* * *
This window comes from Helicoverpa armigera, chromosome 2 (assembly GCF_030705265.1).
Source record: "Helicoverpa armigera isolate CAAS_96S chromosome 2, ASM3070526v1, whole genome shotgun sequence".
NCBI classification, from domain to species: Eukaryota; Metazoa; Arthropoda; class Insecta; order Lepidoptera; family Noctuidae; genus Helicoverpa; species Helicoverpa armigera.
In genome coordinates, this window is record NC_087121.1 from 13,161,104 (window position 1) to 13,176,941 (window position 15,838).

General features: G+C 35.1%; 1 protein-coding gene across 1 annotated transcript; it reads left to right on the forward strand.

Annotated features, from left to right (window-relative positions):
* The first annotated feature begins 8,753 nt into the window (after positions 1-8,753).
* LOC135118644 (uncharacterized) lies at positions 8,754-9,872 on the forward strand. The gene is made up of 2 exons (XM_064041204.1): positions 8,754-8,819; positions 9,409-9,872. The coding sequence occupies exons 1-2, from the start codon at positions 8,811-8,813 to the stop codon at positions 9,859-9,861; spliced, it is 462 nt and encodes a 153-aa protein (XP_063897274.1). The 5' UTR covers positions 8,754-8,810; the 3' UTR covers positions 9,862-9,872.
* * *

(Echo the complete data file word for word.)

This window comes from Helicoverpa armigera, chromosome 2 (assembly GCF_030705265.1).
Source record: "Helicoverpa armigera isolate CAAS_96S chromosome 2, ASM3070526v1, whole genome shotgun sequence".
NCBI classification, from domain to species: Eukaryota; Metazoa; Arthropoda; class Insecta; order Lepidoptera; family Noctuidae; genus Helicoverpa; species Helicoverpa armigera.
In genome coordinates, this window is record NC_087121.1 from 13,161,104 (window position 1) to 13,176,941 (window position 15,838).

General features: G+C 35.1%; 1 protein-coding gene across 1 annotated transcript; it reads left to right on the forward strand.

Annotated features, from left to right (window-relative positions):
* The first annotated feature begins 8,753 nt into the window (after positions 1-8,753).
* LOC135118644 (uncharacterized) lies at positions 8,754-9,872 on the forward strand. The gene is made up of 2 exons (XM_064041204.1): positions 8,754-8,819; positions 9,409-9,872. The coding sequence occupies exons 1-2, from the start codon at positions 8,811-8,813 to the stop codon at positions 9,859-9,861; spliced, it is 462 nt and encodes a 153-aa protein (XP_063897274.1). The 5' UTR covers positions 8,754-8,810; the 3' UTR covers positions 9,862-9,872.